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Expanding your interests: AKASA case study – Part 2

In this video, N.G. Kamalawathie and Dinesha Samararatne describe the ways in which human rights frameworks have been implemented in Sri Lanka.

This video is Part 2 in our case study of AKASA, an organisation for women with disability in rural Sri Lanka, headed by N.G. Kamalawathie (Kamala).

As Dinesha explains, women with disabilities in rural Sri Lanka are a particularly vulnerable group who commonly experience barriers to realising their human rights and accessing a good life. She cautions that success in applying human rights frameworks in these contexts can depend on one’s ability to translate the Eurocentric rhetoric of human rights into terms that are locally meaningful. Despite these challenges, Kamala explains that as a whole, human rights frameworks have enabled her to justify the importance of her work, attract funding, and successfully advocate to the local government that people with disability in Sri Lanka be treated equally. In particular, she says that the local and international recognition of AKASA’s work has increased as a result of greater international awareness of disability and human rights.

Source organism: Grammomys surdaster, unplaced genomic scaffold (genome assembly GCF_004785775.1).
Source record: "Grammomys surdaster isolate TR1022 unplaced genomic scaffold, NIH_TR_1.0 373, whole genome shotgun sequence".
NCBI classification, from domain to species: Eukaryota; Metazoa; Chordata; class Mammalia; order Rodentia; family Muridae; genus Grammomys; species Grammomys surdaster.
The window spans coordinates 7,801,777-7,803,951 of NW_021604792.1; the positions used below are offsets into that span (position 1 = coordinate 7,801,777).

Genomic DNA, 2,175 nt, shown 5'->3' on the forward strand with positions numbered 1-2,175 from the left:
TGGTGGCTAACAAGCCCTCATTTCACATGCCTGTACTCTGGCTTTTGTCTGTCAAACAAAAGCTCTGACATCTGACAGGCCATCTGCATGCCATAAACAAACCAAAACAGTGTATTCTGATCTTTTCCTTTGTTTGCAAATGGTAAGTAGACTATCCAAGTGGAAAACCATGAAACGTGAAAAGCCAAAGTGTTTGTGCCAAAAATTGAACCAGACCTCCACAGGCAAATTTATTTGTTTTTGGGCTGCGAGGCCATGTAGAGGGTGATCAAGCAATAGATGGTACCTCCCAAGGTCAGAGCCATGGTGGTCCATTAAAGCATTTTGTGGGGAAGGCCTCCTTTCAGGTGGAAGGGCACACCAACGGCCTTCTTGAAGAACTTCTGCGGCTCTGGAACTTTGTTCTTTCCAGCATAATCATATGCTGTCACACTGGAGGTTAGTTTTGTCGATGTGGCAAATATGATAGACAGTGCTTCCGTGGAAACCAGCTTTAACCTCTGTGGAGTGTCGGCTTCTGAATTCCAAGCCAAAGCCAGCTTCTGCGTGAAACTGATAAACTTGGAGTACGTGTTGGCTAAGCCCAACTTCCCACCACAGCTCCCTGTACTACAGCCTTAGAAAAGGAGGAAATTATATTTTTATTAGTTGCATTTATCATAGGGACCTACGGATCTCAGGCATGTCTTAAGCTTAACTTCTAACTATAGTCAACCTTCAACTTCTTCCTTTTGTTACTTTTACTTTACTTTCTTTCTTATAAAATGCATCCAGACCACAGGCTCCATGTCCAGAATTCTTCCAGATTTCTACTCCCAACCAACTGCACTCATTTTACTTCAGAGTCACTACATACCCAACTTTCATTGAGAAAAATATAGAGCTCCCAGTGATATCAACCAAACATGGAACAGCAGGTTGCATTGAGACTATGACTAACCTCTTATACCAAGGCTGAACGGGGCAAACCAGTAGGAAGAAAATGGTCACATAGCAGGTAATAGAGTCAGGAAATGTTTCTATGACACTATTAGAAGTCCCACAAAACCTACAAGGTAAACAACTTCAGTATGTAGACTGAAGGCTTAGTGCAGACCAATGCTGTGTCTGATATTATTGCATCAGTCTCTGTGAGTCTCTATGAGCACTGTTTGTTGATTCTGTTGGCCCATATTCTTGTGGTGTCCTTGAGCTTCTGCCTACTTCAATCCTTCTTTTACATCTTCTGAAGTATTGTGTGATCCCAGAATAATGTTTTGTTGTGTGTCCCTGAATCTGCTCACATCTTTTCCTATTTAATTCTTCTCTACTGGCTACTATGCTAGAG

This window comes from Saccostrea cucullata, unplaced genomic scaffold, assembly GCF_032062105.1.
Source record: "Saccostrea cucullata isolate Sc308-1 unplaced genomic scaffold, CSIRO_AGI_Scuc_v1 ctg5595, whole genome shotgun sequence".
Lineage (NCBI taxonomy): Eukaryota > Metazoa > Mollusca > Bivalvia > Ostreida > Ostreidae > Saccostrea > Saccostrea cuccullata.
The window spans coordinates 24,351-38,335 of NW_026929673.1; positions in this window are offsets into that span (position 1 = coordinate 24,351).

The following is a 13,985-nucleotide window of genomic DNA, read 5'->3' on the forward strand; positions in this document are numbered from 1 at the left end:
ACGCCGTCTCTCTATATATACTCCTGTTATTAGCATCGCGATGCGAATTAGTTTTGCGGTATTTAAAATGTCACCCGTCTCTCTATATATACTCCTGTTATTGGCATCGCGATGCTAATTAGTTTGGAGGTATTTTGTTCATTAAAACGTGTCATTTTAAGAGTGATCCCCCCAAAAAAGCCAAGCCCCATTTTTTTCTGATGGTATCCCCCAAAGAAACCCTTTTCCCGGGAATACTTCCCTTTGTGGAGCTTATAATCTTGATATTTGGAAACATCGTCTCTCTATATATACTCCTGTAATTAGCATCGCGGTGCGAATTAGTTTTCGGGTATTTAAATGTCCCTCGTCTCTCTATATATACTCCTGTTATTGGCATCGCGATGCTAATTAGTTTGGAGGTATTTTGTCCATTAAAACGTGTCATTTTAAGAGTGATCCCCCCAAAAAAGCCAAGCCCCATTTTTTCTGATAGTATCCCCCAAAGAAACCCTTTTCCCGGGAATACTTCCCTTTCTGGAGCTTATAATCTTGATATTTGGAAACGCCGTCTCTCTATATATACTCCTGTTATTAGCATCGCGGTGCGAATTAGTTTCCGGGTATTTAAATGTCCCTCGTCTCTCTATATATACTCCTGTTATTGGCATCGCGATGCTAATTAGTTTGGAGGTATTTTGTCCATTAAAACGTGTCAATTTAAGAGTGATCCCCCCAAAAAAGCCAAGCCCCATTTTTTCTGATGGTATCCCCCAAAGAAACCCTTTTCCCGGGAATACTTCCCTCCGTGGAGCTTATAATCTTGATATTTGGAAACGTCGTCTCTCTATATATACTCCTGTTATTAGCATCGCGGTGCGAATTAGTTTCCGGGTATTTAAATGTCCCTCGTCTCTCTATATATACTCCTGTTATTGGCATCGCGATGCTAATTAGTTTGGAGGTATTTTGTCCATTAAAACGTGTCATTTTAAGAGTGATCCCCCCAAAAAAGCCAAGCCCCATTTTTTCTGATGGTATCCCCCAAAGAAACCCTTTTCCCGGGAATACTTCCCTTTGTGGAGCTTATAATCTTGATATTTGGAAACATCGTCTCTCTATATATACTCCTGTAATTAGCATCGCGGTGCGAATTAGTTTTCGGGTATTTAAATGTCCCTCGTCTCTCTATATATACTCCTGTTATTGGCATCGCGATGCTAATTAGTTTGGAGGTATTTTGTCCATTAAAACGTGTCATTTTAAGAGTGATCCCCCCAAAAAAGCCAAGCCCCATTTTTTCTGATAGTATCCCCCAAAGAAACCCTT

Talking points

  • According to Dinesha, what are some of the reasons why women with disabilities in rural Sri Lanka are a particularly vulnerable group?
  • How do other aspects of human diversity — such as gender, religion and socioeconomic status — intersect with disability and human rights?
  • In what ways does Kamala’s story weave together the ideas we have been developing this week?
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